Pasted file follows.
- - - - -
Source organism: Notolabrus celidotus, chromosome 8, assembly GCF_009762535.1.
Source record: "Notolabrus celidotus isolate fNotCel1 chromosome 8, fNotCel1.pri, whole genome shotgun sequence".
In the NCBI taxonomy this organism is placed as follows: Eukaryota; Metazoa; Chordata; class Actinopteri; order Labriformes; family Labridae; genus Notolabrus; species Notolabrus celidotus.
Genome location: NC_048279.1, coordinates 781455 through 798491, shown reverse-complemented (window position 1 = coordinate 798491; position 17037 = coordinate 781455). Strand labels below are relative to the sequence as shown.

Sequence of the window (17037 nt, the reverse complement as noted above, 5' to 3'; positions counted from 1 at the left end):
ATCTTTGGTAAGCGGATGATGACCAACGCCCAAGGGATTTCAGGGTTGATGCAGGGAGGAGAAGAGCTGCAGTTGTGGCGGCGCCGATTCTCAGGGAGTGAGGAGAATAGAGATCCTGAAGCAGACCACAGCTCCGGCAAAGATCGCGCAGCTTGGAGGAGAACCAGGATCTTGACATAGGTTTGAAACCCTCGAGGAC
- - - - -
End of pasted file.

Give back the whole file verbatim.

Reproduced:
Source organism: Notolabrus celidotus, chromosome 8, assembly GCF_009762535.1.
Source record: "Notolabrus celidotus isolate fNotCel1 chromosome 8, fNotCel1.pri, whole genome shotgun sequence".
In the NCBI taxonomy this organism is placed as follows: Eukaryota; Metazoa; Chordata; class Actinopteri; order Labriformes; family Labridae; genus Notolabrus; species Notolabrus celidotus.
Genome location: NC_048279.1, coordinates 781455 through 798491, shown reverse-complemented (window position 1 = coordinate 798491; position 17037 = coordinate 781455). Strand labels below are relative to the sequence as shown.

Sequence of the window (17037 nt, the reverse complement as noted above, 5' to 3'; positions counted from 1 at the left end):
ATCTTTGGTAAGCGGATGATGACCAACGCCCAAGGGATTTCAGGGTTGATGCAGGGAGGAGAAGAGCTGCAGTTGTGGCGGCGCCGATTCTCAGGGAGTGAGGAGAATAGAGATCCTGAAGCAGACCACAGCTCCGGCAAAGATCGCGCAGCTTGGAGGAGAACCAGGATCTTGACATAGGTTTGAAACCCTCGAGGAC